Professor Pat Dolan is the UNESCO Chair in Youth and Civic Engagement, based at the National University of Ireland, Galway. He has worked with and for families as a practitioner, service manager, and academic for over 35 years and has completed an extensive body of research on a range of family issues. His major research interests are Civic Engagement in Children and Youth, Family Support, Reflective Practice and Service Development, Youth Mentoring Models, Empathy Education, Prevention of Youth Radicalisation, Adolescents Resilience and Social Networks. Pat is a member of the Our Voices University Network (OVUN)’s leadership team – part of the Our Voices Programme at the University of Bedfordshire’s Safer Young Lives Research Centre
Whereas the importance of youth having a voice and their full participation in civic society has been gaining attention and support across many countries and is now seen as having value to civic society, the extent to which this happens or has actual meaning is less clear. It could be argued that in effect youth are listened to but not necessarily heard or, worse still, their views are ostensibly taken on board by policymakers but with no follow through it terms of tangible actions such as their living in less poverty, with better educational supports or health services. Many marginalised young people who, despite good intentions from others, often feel that although they have a ‘voice and view’, this actually doesn’t matter. This is particularly the case for many children and youth who have experienced sexual violence who are silenced through fear of shame, blame and recrimination and for whom access to supportive, believing services can be minimal if not non-existent.
However, this ‘map’ for youth participation leading to real action is not totally bleak and there have been some successes that have actually overcome barriers. Having established and developed a UNESCO Chair in Children Youth and Civic Engagement at the National University of Ireland some 12 years ago, I have been heartened by working with others - notably my colleague, Dr. Danielle Kennan - in co-founding the Youth as Researchers Programme (YaR) at our University in Galway, Ireland. YaR is an action research/advocacy programme delivered by, with, and for youth. Simply, we train youth as researchers and they move from being the subjects of research to the creators of it. In fact my initial interest in developing YaR stemmed from my experience of the limitations and sometimes failings of adult researchers in working with the topic of youth research, made most clear to me in certain cases of poor implementation of well-intentioned but poorly designed studies that ultimately did not deliver in terms of achieving true youth voice.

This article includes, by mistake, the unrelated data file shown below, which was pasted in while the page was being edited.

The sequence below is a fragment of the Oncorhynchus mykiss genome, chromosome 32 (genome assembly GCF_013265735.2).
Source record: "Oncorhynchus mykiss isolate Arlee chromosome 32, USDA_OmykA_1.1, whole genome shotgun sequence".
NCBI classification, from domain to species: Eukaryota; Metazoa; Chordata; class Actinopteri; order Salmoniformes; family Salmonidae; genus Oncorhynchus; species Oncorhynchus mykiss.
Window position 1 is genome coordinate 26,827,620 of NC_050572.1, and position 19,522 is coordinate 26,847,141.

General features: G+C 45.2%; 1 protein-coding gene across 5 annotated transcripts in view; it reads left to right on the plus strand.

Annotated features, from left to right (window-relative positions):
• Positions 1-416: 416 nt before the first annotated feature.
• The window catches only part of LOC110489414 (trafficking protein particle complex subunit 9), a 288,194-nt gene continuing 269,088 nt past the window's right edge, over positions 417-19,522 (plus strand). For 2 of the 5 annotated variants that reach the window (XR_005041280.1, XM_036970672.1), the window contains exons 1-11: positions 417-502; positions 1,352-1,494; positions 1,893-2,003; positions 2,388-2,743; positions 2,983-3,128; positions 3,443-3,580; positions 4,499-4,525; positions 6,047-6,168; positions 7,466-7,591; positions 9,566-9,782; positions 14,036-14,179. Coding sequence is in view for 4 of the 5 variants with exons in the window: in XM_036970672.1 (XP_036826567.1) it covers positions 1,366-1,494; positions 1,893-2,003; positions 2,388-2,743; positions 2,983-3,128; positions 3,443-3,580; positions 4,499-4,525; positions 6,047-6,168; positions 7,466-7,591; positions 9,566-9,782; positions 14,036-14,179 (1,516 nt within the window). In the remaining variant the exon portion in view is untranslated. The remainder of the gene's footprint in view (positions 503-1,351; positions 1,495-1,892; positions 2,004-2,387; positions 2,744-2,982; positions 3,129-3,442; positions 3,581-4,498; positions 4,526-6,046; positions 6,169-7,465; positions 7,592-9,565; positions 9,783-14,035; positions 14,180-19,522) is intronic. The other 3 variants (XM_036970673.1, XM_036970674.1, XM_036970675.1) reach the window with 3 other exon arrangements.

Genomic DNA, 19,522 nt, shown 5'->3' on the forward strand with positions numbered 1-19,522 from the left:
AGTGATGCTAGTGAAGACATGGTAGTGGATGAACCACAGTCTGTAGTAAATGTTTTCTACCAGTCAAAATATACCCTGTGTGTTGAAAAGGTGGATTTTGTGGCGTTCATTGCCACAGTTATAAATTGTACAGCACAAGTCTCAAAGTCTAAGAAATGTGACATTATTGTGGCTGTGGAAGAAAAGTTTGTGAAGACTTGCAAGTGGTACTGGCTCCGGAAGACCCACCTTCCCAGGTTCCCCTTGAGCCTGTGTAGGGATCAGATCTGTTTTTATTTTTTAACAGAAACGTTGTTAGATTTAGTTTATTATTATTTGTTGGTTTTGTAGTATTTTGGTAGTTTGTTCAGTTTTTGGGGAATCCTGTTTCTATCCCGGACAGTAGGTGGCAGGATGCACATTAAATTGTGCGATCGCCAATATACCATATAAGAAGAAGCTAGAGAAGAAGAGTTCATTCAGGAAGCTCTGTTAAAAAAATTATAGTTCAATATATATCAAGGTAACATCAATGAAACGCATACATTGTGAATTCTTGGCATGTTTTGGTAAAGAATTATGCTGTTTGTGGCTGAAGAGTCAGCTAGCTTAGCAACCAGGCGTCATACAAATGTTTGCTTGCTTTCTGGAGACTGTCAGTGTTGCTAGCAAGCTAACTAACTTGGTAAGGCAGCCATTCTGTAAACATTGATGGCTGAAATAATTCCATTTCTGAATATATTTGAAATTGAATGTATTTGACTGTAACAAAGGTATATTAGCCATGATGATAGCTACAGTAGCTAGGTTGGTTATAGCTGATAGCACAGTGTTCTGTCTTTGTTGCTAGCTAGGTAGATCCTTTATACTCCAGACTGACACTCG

There are a number of specific advantages to a young person becoming the researcher, not least sharing that can be more authentic particularly in one to one interviews being led by one youth listening to the other rather than adult guided. Secondly, in terms of knowing language or ‘youth speak’ and other nuances, a young researcher is more likely to be attuned to responding to prompts from young participants. In terms of analysis of results, as well as dissemination and advocacy, having youth as designers and deliverers of the research will enable truer partnership and better parity of esteem, which can enable societal impact accruing from the research messages.
This is not to suggest that YaR is simplistic or without limitations and in some cases it is not fit for purpose. In terms of set up, youth need to be selected carefully, adequately trained in how to complete a research project; from understanding different methodologies, sampling techniques as well as learning about ethics, confidentiality, analysis of data, bias, and duty of care to respondents. All YaR projects are subjected to standard university ethics application processes and all aspects of the research must be fully overseen by adult research staff.